Wrote this in 2017! Inspired by A Clockwork Reader on YouTube.
Traits: ambition, cunning and resourcefulness
I think it was really important to pick books that showed all sides of the Slytherin character, which is often imperfectly explored. I wanted to avoid the typical “dark” novels that (understandably) make up most of the reccomendations for this house and tried to choose books that would genuinely resonate with Slytherins instead of just playing up the “dark wizard” angle.
1) Sophie’s Choice
Main character, Sophie, is interesting because she is not a heroine in the true sense of the word, yet she and her actions are undeniably the main focus of the novel. She isn’t guided by conventional moral principles, so her actions to the outsider would result in them forming the opinion that she is ruthless and manipulative, but when rightly understood reveal her intensely strong sense of loyalty and immense drive to do whatever it takes to protect what is important to her.
I think Slytherins would in general be intrigued by stories from concentration camps/war. When civilised society is at and end and it’s every man for themself, it is interesting to see how strong the human instinct for survival is, easily overriding our values and morals. Slytherins would, perhaps, say that times of hardship showcase the true character of the human race- as a species who are devoted to survival, and who will go to any lengths to keep what they treasure safe.
2) To Kill a Mockingbird
The main character Scout is, to me, a Gryffindor-Slytherin hybrid. I put her under Slytherin because I wanted to show how “Slytherin” does not automatically mean “evil”. Scout possesses all of the traits a Slytherin is meant to have- ambition, cunning, and resourcefulness- and uses these traits to navigate the world around her as she grows and learns about friendship, loyalty, and justice.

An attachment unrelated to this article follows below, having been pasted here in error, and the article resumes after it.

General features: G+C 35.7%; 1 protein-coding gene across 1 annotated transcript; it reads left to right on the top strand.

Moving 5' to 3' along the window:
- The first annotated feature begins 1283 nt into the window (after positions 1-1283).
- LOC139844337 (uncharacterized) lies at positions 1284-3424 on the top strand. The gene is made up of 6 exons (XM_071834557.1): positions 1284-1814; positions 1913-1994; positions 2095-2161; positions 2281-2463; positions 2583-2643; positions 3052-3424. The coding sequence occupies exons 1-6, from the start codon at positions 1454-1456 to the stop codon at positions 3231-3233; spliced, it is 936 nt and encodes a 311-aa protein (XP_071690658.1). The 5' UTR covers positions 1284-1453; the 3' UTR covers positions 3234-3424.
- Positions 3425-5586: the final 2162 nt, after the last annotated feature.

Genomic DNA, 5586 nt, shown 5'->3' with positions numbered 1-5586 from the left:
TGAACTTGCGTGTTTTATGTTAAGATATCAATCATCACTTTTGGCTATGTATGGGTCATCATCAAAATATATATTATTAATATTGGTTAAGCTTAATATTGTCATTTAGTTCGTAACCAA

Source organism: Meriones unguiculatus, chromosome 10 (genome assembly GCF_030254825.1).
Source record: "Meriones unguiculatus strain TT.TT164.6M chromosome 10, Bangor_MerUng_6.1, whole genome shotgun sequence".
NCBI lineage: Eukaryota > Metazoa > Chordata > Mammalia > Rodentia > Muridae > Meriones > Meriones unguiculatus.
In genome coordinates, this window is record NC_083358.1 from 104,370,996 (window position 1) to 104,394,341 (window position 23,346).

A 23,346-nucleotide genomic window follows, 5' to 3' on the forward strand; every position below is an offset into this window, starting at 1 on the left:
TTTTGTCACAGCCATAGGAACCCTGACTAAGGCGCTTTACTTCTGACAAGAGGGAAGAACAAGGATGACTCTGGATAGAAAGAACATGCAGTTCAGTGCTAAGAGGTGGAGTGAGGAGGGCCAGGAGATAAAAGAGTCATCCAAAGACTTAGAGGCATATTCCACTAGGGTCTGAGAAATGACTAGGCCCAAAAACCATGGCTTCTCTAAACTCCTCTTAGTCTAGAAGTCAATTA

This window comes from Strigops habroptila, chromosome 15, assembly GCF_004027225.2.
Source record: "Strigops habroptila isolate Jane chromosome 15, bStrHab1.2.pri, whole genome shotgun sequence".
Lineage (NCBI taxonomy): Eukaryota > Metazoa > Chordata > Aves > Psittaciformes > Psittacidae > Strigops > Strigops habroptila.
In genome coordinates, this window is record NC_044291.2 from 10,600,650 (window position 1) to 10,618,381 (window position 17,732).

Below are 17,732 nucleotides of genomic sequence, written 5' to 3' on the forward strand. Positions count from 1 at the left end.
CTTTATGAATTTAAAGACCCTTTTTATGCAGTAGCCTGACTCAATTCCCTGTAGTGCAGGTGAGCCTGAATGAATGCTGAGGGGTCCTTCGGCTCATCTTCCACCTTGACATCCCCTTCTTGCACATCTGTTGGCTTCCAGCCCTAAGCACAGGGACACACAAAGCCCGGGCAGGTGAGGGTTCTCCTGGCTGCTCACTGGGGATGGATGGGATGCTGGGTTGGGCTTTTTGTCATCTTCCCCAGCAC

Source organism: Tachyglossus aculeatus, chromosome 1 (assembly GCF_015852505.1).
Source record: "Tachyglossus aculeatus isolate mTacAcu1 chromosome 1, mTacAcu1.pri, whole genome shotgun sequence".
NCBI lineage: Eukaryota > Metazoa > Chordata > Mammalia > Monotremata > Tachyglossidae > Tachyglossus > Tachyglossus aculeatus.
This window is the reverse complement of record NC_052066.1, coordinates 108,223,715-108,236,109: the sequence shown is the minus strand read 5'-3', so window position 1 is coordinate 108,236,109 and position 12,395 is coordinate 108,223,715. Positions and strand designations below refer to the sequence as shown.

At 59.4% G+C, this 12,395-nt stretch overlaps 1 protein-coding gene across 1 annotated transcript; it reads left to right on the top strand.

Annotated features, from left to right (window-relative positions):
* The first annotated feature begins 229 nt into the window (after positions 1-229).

I think Scout is a really good example of the idea that one’s character traits are not necessarily indicative of their motives or principles. The connotations of these adjectives notwithstanding, a shy person does not necessarily wish to isolate themselves, a calculative person does not necessarily advocate deceitfulness, and a brave person is not necessarily a hero.
3) Memoirs of a Geisha
Extremely Slytherin-y. In Chiyo’s world, nothing is off-limits when one wants to climb to the top. The people in this book are mostly struggling to make a name for themselves in a highly competitive environment, which a lot of Slytherin will be able to relate to.
I think an interesting part of the book (and also a very Slytherin-y part) is that every character in the book is intensely and fully human, in every sense of the word. Noblity, chivalry, love and honour live hand-in-hand with cunning, ruthlessness, hatred and deceit. Slytherins, of all the houses, are the most interesting to me because they best showcase the full complexity of human character. No one is either fully good or fully bad, and I feel that this book is a good illustration of the duality of human nature, which I think Slytherins would be able to understand.
4) Game of Thrones
Cutthroat characters, intense storyline, power, loyalty. The entire series is one long, carefully planned, blood-filled struggle to come out on top.
I think it’s interesting to have undeniably wrong crimes like child sexual exploitation explained by the perpetrator. This is a theme which Slytherins would definitely be interested in, since they often live in the grey area of morality because they are driven to succeed at any cost.
The protagonist, Humbert Humbert, displays distinctly Slytherin traits such as ambition (to be recognised for his literary talent, his narcissism, need to be admired), manipulativeness (exploitation of main character and psychologists), and willingness to do anything to succeed (decieving Lo’s mother, crossing the country with Lo to avoid detection, elaboate traps). Humbert commits one of the most taboo crimes, yet, he has his own bizarre justifications for his actions, but because of his eloquence makes the reader sympathise with him while abhorring him at the same time. I think it would be interesting for Slytherins to experience this, as it is something they are probably well able to do or have done. They can, in a sense, “understand” the main character.